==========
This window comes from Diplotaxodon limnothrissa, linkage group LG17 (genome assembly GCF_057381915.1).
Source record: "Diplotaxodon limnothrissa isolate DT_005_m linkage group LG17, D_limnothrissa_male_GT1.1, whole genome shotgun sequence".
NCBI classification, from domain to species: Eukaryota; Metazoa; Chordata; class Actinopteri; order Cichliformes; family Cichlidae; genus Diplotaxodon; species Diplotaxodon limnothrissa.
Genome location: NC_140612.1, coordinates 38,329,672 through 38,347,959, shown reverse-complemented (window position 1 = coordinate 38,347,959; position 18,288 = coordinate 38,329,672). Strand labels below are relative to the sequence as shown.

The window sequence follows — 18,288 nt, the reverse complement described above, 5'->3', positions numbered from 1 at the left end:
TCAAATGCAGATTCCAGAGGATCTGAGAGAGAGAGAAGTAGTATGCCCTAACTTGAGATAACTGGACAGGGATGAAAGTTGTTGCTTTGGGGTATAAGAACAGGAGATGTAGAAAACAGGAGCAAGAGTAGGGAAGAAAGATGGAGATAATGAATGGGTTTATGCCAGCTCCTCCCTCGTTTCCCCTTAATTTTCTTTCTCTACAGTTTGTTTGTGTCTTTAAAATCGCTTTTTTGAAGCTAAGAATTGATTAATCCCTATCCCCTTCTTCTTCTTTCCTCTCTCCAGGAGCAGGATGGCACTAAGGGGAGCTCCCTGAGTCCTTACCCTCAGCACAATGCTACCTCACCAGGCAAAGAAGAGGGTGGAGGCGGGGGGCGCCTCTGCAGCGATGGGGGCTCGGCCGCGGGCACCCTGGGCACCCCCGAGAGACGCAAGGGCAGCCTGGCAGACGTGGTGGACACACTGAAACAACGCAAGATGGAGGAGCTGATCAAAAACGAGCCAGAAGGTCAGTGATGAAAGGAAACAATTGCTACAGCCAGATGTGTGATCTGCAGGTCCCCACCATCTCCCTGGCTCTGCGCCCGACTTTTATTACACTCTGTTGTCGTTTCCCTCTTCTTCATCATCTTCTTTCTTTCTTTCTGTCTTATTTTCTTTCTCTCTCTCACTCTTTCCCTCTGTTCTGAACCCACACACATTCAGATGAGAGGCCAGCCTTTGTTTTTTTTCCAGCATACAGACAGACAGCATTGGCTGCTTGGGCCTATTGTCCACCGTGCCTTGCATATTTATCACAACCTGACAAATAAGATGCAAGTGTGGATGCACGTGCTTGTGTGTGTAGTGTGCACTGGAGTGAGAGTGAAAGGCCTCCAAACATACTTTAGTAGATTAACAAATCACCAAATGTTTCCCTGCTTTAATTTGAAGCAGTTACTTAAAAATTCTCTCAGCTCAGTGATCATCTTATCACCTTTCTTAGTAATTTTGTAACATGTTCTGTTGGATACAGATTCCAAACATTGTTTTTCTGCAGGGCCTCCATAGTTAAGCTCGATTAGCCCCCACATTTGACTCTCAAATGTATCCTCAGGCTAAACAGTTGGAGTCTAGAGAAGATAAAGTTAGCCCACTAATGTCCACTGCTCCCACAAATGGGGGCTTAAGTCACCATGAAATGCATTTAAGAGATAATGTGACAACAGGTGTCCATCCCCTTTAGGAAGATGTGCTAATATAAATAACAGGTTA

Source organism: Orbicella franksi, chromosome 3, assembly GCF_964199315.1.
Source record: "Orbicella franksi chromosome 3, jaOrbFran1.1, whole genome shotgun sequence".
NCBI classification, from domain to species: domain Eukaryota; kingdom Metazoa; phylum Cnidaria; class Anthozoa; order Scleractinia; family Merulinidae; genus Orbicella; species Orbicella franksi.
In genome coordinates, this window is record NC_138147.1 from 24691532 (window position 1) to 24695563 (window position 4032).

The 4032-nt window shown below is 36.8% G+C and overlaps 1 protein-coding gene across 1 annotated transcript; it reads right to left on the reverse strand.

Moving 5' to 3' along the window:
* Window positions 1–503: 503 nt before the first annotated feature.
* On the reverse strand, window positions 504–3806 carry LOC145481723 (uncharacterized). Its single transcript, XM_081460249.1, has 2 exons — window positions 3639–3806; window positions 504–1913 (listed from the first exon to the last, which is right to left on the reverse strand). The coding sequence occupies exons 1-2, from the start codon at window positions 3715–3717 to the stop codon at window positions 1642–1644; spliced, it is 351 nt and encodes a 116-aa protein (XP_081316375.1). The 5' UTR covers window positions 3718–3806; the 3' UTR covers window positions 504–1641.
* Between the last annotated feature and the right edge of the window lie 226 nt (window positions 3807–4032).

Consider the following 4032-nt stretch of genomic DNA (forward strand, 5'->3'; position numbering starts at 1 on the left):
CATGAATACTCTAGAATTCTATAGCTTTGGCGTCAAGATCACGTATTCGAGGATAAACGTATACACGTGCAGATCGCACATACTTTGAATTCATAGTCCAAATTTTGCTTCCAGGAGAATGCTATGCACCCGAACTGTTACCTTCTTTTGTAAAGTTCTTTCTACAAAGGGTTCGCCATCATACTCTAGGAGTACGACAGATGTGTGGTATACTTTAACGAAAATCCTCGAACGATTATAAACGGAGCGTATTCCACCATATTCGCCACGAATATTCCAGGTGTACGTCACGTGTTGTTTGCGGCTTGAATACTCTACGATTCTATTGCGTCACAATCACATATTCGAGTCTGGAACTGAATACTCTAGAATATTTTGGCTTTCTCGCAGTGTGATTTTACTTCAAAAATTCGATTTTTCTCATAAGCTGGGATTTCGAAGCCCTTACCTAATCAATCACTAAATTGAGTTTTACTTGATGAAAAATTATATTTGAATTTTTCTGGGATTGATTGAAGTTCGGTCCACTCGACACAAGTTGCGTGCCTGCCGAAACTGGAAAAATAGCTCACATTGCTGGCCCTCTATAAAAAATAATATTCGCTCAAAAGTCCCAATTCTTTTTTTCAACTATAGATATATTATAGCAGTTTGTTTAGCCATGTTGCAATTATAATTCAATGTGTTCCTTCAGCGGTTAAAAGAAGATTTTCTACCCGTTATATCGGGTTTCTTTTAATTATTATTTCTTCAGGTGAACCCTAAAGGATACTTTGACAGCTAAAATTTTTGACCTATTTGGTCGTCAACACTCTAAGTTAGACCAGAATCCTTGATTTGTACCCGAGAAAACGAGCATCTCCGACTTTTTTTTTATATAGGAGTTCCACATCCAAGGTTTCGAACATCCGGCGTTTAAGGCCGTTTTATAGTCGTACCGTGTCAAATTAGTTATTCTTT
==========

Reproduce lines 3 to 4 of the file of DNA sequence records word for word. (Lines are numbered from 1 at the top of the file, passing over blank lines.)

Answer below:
NCBI classification, from domain to species: Eukaryota; Metazoa; Chordata; class Actinopteri; order Cichliformes; family Cichlidae; genus Diplotaxodon; species Diplotaxodon limnothrissa.
Genome location: NC_140612.1, coordinates 38,329,672 through 38,347,959, shown reverse-complemented (window position 1 = coordinate 38,347,959; position 18,288 = coordinate 38,329,672). Strand labels below are relative to the sequence as shown.